HBO’s ‘Irma Vep’ Is Olivier Assayas’ Refined Reflection on the Madness of Filmmaking 

HBO’s “Irma Vep” breezily turns the concept of a “remake” on its head. French auteur Olivier Assayas is technically taking a film he made in 1996 of the same name and transforming it into an updated limited series. We’ve seen this done over and over for years now in these times where the past is constantly mined for reboots. That a director like Assayas, so renowned for his devotion to independent filmmaking, would indulge in such a modern trend might be surprising at first. Then, you begin watching the series and realize how it makes rather brilliant sense. Assayas delivers here a unique, pleasantly absorbing eight-part work that comments on itself and the very nature of filmmaking. It’s also a fun take on the collective quirks of putting anything together with a diverse group of people.

Alicia Vikander plays Mira, an actor on the rise who has been featured in several hits, including a box office smash titled “Apocalypse.”  She’s looking to branch out into more serious fare and has been cast in “Irma Vep,” a remake of a classic 1916 silent French film, “Les Vampires.” The director is a typical, anxiety-prone diva named René Vidal (Vincent Macaigne), who has become so manic the studio can barely guarantee insurance. Adding tension is that the project also forces Mira to interact with her ex, another actor named Laurie (Adria Arjona), who is now married. As the shoot carries on, getting it done becomes as challenging as explaining the logic of René’s bizarre script. Mira feels pulled between wanting to make genuine art and getting offered lucrative franchises, while the crew battle with making things happen. Cast members like Gottfried (Lars Eidinger) could fall into comatose states if they don’t get a crack fix. 

“Irma Vep” completely defines meta but with one of the year’s most playful, richly enjoyable takes. Before anything else, Assayas is essentially commenting on himself. René is making a limited series based on a movie he made years before, which led to a doomed relationship. Assayas has rarely gotten this biographical, at least when it comes to the very project he’s making. In a bitingly funny scene, the director goes to see a doctor and clarifies that this is not a limited series, but a “long film cut into eight parts.” It’s a witty jab at Peak TV, where every show has to be a lengthy arthouse production. This series is dropping just as “Stranger Things” releases a season where every episode is feature film length. Mira’s agent, Zelda (Carrie Brownstein), keeps calling to push the actor to accept a role in the sequel to “Silver Surfer,” because everyone knows you’re the real deal once you’ve made a superhero movie. Assayas elegantly packs commentary into the dialogue or plot. Mira may not want to be seen as another face on a franchise, yet she’s in a remake of “Les Vampires,” a real film by Louis Feuillade which was the equivalent of a suspense thriller in its time. There’s a fantastic discussion in the third episode about how silent filmmakers were trying to make popular content just as much as today’s popcorn directors.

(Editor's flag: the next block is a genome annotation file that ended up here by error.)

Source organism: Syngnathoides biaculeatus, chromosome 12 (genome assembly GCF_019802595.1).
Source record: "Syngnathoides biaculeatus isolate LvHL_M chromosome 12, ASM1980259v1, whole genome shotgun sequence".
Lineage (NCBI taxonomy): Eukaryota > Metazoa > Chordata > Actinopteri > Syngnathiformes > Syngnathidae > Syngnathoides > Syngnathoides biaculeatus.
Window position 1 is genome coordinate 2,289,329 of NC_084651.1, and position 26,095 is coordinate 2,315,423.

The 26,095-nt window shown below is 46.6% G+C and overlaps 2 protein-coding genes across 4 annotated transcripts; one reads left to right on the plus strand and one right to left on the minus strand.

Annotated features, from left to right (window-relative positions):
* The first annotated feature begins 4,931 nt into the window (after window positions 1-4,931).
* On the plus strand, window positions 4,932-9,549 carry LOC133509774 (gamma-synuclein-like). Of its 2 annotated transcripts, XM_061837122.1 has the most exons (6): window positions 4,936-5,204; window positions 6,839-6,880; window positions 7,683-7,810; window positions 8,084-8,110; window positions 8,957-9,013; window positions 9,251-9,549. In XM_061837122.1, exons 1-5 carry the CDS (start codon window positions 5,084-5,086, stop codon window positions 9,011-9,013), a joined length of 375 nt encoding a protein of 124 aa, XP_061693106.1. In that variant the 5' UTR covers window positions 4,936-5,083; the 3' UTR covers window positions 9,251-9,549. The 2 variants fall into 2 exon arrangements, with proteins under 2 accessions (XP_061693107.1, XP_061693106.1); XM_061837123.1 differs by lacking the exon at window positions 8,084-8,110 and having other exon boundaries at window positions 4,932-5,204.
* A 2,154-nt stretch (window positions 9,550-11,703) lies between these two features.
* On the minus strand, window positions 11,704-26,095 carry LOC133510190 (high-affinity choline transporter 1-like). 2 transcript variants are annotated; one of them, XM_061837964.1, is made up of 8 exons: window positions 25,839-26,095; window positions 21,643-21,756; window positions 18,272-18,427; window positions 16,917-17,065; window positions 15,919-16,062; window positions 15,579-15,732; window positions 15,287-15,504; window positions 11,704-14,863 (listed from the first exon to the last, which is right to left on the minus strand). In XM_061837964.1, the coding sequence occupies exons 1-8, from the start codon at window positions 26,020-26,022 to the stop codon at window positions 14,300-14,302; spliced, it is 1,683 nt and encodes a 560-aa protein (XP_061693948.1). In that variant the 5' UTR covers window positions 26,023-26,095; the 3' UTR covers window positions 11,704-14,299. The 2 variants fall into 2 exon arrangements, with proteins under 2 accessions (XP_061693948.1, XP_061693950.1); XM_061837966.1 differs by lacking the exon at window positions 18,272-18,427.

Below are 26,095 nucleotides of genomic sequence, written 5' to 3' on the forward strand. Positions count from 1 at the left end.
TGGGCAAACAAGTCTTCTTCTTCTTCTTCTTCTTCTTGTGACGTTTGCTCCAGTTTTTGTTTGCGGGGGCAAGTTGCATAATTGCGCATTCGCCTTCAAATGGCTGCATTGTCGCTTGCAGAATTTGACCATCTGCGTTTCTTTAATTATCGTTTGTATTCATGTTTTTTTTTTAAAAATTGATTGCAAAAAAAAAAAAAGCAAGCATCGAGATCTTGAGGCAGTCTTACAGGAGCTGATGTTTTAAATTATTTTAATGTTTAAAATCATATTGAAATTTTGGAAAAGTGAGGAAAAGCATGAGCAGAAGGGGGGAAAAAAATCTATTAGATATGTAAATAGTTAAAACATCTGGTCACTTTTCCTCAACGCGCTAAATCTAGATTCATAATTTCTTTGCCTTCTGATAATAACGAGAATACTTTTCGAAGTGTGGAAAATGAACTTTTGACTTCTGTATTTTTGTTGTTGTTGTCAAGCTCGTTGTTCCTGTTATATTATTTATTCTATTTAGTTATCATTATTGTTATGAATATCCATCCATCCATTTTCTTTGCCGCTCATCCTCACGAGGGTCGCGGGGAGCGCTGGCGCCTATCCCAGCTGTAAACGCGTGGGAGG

For fans of Assayas’s work, “Irma Vep” is like a buffet of everything that is notable about his voice. The original “Irma Vep,” which starred Maggie Cheung, was a delightful satire filmed in a grainy, low-budget style. Over the years Assayas has developed a rich tone best captured in meditative dramas like “Personal Shopper” and “Clouds of Sils Maria,” which are linked in having strong female leads in Kristen Stewart and Juliet Binoche. Even when Assayas has dabbled in more mainstream movies, like the Netflix Cuban spy thriller “Wasp Network,” he still makes them his own. One of his best films, “Carlos,” about the exploits of ‘70s terrorist Carlos the Jackal, clocks in at five hours. This backdrop all feeds into the new “Irma Vep,” as Assayas now tells the story with a more assured style and greater insights into the filmmaking process. The satire and humor are so light there’s rarely a sense of exaggeration when René’s producer, Gregory (Alex Descas) fights to keep his temper in check with an unstable director or demanding crew members. When Mira asks the director about the weird logic in a scene, his fumbling explanations are written in a way where we have no doubt this must happen constantly on projects where the idea outruns the approach.

For Alicia Vikander this is a career-best role in a catalog that does indeed span action escapism to notable arthouse roles. She almost seems to be having a breath of fresh air interpreting the highs and lows of filmmaking, including in the more introspective moments where Mira ponders her career or has a verbal standoff with Laurie. She’s a traveler through another collective undertaking, like anyone who makes movies and shows. When Vikander wears the trademark black suit of her character, walking over rooftops like a vampiric thief, it can work like an endearing wink at her own career choices such as “Tomb Raider.” At times, Assayas intercuts what are meant to be actual scenes from the show being filmed, as if to say that despite all the madness, the effort can be worth it. Even making bad movies is hard work. We can sense the real affection in small moments where an actor is being fit into their period clothing, despite Gottfried complaining he looks like a gigolo. Mira has to embody her role while also dealing with heartbreak and longing, which intermingle into her work. In such ways few shows embody the creative process like this series that goes down like a fine wine.

Irma Vep” premieres June 6 and airs Mondays at 9 p.m. ET on HBO.